• ellie99
    • By ellie99 6th Dec 12, 5:06 PM
    • 1,379 Posts
    • 10,099 Thanks
    ellie99
    I've had this with the Royal Bank of Scotland, I complained to my local branch, and haven't been contacted again. (Also hate the way the tellers count out loud if I'm getting cash at the counter, there's a queue of people watching and listening!)
    My son had a call from his bank today because he had had a large sum paid in to his current account (from another bank) and they wanted to check he was entitled to it!
    • LardyCake
    • By LardyCake 6th Dec 12, 6:14 PM
    • 276 Posts
    • 131 Thanks
    LardyCake
    Yes I've had this type of call, I always refuse to give them any information and explain why - "I don't know who you are". I ask which department they are from and call the published number.

    Martin, I'm surprised you've only just become aware of this issue but hopefully you can make the banks, credit card companies and the public see why this is such bad practice. Good luck.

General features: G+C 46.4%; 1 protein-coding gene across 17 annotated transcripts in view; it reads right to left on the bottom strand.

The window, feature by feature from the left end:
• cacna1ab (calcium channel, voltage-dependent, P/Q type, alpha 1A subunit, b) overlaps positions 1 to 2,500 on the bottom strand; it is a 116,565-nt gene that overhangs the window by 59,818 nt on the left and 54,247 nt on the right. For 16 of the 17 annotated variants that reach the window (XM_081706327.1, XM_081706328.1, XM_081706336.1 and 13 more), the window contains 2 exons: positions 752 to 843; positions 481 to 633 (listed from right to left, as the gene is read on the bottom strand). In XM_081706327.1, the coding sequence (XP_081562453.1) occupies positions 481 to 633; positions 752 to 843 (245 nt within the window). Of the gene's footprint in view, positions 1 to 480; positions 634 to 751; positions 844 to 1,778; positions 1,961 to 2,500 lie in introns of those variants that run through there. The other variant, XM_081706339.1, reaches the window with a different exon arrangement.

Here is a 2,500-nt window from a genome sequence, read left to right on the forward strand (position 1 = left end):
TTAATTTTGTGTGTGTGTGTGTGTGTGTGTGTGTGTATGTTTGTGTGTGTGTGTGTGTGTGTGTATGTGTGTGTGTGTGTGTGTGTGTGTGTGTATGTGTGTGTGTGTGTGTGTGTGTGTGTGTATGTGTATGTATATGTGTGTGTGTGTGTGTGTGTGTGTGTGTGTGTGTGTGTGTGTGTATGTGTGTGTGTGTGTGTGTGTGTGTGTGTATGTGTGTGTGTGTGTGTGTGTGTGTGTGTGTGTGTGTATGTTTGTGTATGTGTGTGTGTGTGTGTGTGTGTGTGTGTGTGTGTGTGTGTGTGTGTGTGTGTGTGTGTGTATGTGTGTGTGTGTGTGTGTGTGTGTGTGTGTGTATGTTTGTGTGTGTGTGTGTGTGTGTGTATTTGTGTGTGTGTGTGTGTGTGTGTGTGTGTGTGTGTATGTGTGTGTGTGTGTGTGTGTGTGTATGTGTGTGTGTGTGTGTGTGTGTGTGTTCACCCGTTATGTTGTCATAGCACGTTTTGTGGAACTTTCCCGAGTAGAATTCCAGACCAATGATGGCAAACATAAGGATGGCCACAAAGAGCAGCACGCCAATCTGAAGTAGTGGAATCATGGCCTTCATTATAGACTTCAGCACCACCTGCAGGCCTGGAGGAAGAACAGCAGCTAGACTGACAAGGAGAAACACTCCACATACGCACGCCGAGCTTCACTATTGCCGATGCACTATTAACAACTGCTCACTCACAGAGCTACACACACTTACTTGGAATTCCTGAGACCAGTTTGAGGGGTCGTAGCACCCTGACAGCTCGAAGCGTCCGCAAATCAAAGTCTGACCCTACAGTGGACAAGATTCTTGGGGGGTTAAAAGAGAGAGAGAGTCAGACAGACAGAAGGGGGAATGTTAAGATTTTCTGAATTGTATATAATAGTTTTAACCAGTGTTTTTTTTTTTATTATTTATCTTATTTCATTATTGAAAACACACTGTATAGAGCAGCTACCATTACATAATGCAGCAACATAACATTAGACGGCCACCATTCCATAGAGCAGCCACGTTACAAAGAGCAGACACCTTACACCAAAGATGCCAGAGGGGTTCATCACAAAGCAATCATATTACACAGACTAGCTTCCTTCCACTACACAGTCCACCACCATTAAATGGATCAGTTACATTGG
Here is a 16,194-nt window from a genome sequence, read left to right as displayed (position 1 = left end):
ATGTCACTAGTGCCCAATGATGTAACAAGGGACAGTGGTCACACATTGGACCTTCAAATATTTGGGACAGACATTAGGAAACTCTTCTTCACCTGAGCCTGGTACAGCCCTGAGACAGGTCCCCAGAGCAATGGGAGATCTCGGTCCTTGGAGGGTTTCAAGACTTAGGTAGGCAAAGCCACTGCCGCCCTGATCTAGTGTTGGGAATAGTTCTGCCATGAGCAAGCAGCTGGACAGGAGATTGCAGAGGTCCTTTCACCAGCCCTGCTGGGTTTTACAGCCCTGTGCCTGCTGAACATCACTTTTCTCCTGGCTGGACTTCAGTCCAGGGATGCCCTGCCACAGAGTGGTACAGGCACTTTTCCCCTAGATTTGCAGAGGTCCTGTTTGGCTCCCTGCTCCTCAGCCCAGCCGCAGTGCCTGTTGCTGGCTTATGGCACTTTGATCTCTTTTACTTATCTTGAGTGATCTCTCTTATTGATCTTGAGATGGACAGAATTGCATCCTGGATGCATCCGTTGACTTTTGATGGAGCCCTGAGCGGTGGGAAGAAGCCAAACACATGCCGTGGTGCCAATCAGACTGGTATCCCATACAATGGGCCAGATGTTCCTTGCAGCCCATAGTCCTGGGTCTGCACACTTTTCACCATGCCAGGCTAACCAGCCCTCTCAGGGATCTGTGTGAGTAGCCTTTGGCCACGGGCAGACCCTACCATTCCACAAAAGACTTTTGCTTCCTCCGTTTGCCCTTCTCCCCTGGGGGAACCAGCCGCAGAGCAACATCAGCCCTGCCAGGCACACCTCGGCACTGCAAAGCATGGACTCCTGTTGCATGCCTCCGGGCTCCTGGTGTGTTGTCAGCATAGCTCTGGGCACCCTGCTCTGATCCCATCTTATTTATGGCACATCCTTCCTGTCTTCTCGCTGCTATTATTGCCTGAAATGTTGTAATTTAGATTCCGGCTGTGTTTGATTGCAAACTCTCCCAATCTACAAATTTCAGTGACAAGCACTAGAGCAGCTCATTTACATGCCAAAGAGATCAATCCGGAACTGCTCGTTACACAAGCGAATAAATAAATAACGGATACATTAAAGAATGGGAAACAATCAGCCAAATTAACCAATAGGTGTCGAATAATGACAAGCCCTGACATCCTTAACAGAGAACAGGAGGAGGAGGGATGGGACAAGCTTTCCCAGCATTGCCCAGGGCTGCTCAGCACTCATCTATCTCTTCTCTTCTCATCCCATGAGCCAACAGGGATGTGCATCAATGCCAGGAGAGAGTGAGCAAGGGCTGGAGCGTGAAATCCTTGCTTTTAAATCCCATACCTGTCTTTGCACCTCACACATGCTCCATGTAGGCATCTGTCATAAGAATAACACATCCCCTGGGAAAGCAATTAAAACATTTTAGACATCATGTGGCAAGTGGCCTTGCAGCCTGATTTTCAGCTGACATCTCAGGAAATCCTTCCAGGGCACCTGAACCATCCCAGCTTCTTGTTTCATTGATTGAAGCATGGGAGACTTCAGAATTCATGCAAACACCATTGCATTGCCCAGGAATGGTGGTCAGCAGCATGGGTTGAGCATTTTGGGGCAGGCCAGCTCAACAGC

One possible solution: to amend their systems so you can set-up a "reverse password" which you can ask the person calling for (in whole or part).
    • callum9999
    • By callum9999 6th Dec 12, 6:16 PM
    • 3,905 Posts
    • 2,369 Thanks
    callum9999
    I've had this with the Royal Bank of Scotland, I complained to my local branch, and haven't been contacted again. (Also hate the way the tellers count out loud if I'm getting cash at the counter, there's a queue of people watching and listening!)
    My son had a call from his bank today because he had had a large sum paid in to his current account (from another bank) and they wanted to check he was entitled to it!
    Originally posted by ellie99
    Surely all bank tellers do that? It's standard practise to show you that they are in fact handing you the right amount of money - otherwise you could just step away from the counter, slip a note in your pocket and complain you were short changed.